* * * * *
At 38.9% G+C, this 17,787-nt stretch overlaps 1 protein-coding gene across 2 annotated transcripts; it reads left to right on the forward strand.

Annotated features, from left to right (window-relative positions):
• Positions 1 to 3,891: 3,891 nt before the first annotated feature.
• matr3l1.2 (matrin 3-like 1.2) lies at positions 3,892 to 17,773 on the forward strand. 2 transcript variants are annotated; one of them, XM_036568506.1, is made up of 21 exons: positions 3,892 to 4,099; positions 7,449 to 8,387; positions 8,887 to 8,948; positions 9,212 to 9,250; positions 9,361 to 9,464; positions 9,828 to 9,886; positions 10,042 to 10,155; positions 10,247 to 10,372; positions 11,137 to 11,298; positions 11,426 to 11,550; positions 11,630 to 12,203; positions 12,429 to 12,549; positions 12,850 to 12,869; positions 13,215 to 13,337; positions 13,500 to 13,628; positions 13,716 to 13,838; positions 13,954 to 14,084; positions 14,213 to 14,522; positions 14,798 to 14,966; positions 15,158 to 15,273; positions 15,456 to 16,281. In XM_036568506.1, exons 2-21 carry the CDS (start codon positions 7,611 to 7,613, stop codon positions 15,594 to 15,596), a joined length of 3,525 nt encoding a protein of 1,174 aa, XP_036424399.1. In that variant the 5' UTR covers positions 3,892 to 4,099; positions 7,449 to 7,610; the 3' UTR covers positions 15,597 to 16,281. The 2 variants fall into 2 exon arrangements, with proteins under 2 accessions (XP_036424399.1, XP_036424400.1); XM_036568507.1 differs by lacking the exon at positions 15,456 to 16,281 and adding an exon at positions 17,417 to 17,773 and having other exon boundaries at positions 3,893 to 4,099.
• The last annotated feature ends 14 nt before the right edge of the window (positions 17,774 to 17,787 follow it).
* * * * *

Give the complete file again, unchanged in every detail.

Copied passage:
At 38.9% G+C, this 17,787-nt stretch overlaps 1 protein-coding gene across 2 annotated transcripts; it reads left to right on the forward strand.

Annotated features, from left to right (window-relative positions):
• Positions 1 to 3,891: 3,891 nt before the first annotated feature.
• matr3l1.2 (matrin 3-like 1.2) lies at positions 3,892 to 17,773 on the forward strand. 2 transcript variants are annotated; one of them, XM_036568506.1, is made up of 21 exons: positions 3,892 to 4,099; positions 7,449 to 8,387; positions 8,887 to 8,948; positions 9,212 to 9,250; positions 9,361 to 9,464; positions 9,828 to 9,886; positions 10,042 to 10,155; positions 10,247 to 10,372; positions 11,137 to 11,298; positions 11,426 to 11,550; positions 11,630 to 12,203; positions 12,429 to 12,549; positions 12,850 to 12,869; positions 13,215 to 13,337; positions 13,500 to 13,628; positions 13,716 to 13,838; positions 13,954 to 14,084; positions 14,213 to 14,522; positions 14,798 to 14,966; positions 15,158 to 15,273; positions 15,456 to 16,281. In XM_036568506.1, exons 2-21 carry the CDS (start codon positions 7,611 to 7,613, stop codon positions 15,594 to 15,596), a joined length of 3,525 nt encoding a protein of 1,174 aa, XP_036424399.1. In that variant the 5' UTR covers positions 3,892 to 4,099; positions 7,449 to 7,610; the 3' UTR covers positions 15,597 to 16,281. The 2 variants fall into 2 exon arrangements, with proteins under 2 accessions (XP_036424399.1, XP_036424400.1); XM_036568507.1 differs by lacking the exon at positions 15,456 to 16,281 and adding an exon at positions 17,417 to 17,773 and having other exon boundaries at positions 3,893 to 4,099.
• The last annotated feature ends 14 nt before the right edge of the window (positions 17,774 to 17,787 follow it).